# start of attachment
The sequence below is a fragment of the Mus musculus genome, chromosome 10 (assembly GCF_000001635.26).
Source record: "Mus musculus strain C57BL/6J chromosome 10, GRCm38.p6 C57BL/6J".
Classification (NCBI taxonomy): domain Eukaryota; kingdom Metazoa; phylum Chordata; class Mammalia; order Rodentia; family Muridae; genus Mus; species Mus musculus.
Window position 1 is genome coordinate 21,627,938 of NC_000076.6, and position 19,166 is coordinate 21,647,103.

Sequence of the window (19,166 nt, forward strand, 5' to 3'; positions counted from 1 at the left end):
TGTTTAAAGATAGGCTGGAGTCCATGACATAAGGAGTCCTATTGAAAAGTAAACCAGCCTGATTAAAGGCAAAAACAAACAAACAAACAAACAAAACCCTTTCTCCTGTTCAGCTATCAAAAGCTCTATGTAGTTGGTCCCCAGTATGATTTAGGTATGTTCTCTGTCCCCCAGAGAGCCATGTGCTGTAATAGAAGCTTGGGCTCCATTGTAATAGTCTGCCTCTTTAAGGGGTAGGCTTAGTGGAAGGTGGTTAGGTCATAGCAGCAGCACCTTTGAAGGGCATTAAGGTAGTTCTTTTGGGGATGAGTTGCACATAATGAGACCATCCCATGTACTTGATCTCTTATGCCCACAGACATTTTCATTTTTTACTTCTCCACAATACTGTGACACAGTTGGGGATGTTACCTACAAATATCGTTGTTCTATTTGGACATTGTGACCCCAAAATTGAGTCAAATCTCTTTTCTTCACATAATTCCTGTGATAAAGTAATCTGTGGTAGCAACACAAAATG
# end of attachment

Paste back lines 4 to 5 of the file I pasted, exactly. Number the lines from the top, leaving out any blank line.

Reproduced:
Window position 1 is genome coordinate 21,627,938 of NC_000076.6, and position 19,166 is coordinate 21,647,103.

Sequence of the window (19,166 nt, forward strand, 5' to 3'; positions counted from 1 at the left end):